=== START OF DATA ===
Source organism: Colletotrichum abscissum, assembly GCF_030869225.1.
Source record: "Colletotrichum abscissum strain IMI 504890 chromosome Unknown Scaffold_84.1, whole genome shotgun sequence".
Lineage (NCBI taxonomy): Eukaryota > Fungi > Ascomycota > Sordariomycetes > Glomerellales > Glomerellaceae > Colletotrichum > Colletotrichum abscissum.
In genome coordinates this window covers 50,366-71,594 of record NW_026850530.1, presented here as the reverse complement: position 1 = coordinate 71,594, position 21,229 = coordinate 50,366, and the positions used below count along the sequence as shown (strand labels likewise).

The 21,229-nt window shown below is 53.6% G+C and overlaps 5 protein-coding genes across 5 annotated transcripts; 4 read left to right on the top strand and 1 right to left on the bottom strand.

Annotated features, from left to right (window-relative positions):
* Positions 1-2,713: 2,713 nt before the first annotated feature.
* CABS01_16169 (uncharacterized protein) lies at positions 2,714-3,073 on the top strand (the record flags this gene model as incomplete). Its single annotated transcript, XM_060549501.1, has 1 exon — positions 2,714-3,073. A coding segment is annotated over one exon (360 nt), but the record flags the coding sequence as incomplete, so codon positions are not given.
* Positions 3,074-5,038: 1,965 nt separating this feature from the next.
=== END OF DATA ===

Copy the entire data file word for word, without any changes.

Source organism: Colletotrichum abscissum, assembly GCF_030869225.1.
Source record: "Colletotrichum abscissum strain IMI 504890 chromosome Unknown Scaffold_84.1, whole genome shotgun sequence".
Lineage (NCBI taxonomy): Eukaryota > Fungi > Ascomycota > Sordariomycetes > Glomerellales > Glomerellaceae > Colletotrichum > Colletotrichum abscissum.
In genome coordinates this window covers 50,366-71,594 of record NW_026850530.1, presented here as the reverse complement: position 1 = coordinate 71,594, position 21,229 = coordinate 50,366, and the positions used below count along the sequence as shown (strand labels likewise).

The 21,229-nt window shown below is 53.6% G+C and overlaps 5 protein-coding genes across 5 annotated transcripts; 4 read left to right on the top strand and 1 right to left on the bottom strand.

Annotated features, from left to right (window-relative positions):
* Positions 1-2,713: 2,713 nt before the first annotated feature.
* CABS01_16169 (uncharacterized protein) lies at positions 2,714-3,073 on the top strand (the record flags this gene model as incomplete). Its single annotated transcript, XM_060549501.1, has 1 exon — positions 2,714-3,073. A coding segment is annotated over one exon (360 nt), but the record flags the coding sequence as incomplete, so codon positions are not given.
* Positions 3,074-5,038: 1,965 nt separating this feature from the next.